Prioritizing Environment, Social, and Governance (ESG) to Make a Difference

Sponsored by Seagate Technology

Photo courtesy of Seagate.

Photo courtesy of Seagate.

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May 19, 2024 at 4:10AM UTC

Amy Zuckerman is aware of the resistance that organizations may have to prioritizing environmental, social, and governmental (ESG) goals. Despite this, committing to ESG goals is imperative to the future of not just individual companies, but everyone. 

“Businesses have enormous power and opportunity to make a measurable difference in our world, and ESG is a vehicle for that mission,” says Zuckerman, who serves as the Director of ESG and Engagement at Seagate Technology. “ESG evaluates organizations on two things: first, their ability to have positive environmental and social impacts, and, second, to be well governed and sustainable for the long term.”

Adding on to this is the fact that companies that demonstrate their environmental stewardship, social impact, and governance structures attract both investors and customers, Zuckerman explains. A wealth of research supports that companies with a dedication to making ESG progress reap financial benefits.

“So, it makes sense to ‘do good while doing well,’” Zuckerman tells Fairygodboss. Looking ahead, “my hope is that global businesses fully support ESG to remedy social inequalities that can be addressed by businesses, to squarely address our climate crisis, and to closely examine governance that will keep a company strong,” Zuckerman explains. 

At Seagate, Zuckerman uses her deep background in DEI to work collaboratively with customers, employees, and other organizations to make a global impact. But how exactly does she and her team at Seagate make a difference on a global scale? In this article, we caught up with Zuckerman to learn more about why ESG is important and how to prioritize it. Here’s what she had to say.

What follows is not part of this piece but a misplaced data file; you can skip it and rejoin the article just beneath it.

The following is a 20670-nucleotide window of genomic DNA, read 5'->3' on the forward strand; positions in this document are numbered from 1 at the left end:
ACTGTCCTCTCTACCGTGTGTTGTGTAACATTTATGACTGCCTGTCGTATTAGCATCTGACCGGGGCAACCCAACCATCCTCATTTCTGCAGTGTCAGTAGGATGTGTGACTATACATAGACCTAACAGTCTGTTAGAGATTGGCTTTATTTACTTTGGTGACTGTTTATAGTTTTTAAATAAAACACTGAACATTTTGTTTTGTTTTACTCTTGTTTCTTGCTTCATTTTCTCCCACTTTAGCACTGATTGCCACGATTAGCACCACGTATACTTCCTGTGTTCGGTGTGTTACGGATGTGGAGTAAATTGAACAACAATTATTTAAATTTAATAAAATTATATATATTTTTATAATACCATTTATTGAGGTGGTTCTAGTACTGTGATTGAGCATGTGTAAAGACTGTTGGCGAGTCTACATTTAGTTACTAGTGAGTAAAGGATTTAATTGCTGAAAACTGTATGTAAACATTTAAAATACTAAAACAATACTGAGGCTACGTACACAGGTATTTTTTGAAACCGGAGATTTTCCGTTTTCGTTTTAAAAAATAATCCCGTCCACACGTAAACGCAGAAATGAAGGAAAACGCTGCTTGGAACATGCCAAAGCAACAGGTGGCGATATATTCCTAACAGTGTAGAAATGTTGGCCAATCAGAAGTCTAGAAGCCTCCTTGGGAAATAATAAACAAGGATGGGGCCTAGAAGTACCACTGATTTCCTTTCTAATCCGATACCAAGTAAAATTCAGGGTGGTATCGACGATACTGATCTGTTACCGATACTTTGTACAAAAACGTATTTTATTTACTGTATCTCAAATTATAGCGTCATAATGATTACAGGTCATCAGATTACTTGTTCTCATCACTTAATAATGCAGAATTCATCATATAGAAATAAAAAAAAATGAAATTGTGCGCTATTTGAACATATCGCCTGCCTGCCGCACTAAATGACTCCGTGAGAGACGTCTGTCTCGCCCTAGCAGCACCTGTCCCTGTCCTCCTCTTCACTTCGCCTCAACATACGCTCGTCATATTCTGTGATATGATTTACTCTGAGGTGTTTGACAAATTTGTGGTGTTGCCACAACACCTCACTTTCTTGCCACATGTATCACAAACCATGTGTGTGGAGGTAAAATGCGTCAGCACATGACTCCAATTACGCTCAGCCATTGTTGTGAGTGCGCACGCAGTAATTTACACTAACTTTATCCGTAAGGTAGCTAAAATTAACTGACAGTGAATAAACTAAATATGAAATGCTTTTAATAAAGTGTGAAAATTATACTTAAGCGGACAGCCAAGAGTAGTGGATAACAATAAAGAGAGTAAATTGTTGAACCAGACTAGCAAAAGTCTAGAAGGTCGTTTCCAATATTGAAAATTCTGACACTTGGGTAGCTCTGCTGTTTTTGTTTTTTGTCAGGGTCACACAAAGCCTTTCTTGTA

Let’s start at the beginning. Why is ESG important? And why should companies make ESG goals a priority?

Transparency around many metrics used to be optional at the discretion of the company; however, that era is over. Organizations around the world like the Securities & Exchange Commission, European Union, Global Reporting Initiative, Responsible Business Alliance, Climate Disclosure Project, and the Human Rights Campaign are considering or have implemented standards for disclosing key ESG metrics.

It’s not just about reporting and grades. Consider all the global challenges we face today: our climate crisis, very serious inequity that people experience, the depletion of finite natural resources. Those issues are demanding attention, and organizations need to be sustainable in order to remedy them.

Let’s be realistic. Seagate alone cannot solve climate change. Organizations need to work collectively to set standards, to strengthen compliance, to share our workforce data (such as women in leadership), address carbon emissions, and to hold each other accountable. That’s why my leader Joan Motsinger, a strong woman executive, was at the table at COP26 to meet with non-governmental organizations like the UN as well as like-minded companies and others in the tech industry. We will only get there together

From your own experience, what are best-in-class approaches for reaching ESG goals?

You can find ESG commitments and lofty statements on many, if not most, company websites. However, gone are the days where companies can provide only lip service to environmental, social, or governance progress. Companies have to provide the facts and data to earn the positive statements, “green” logos, or branding.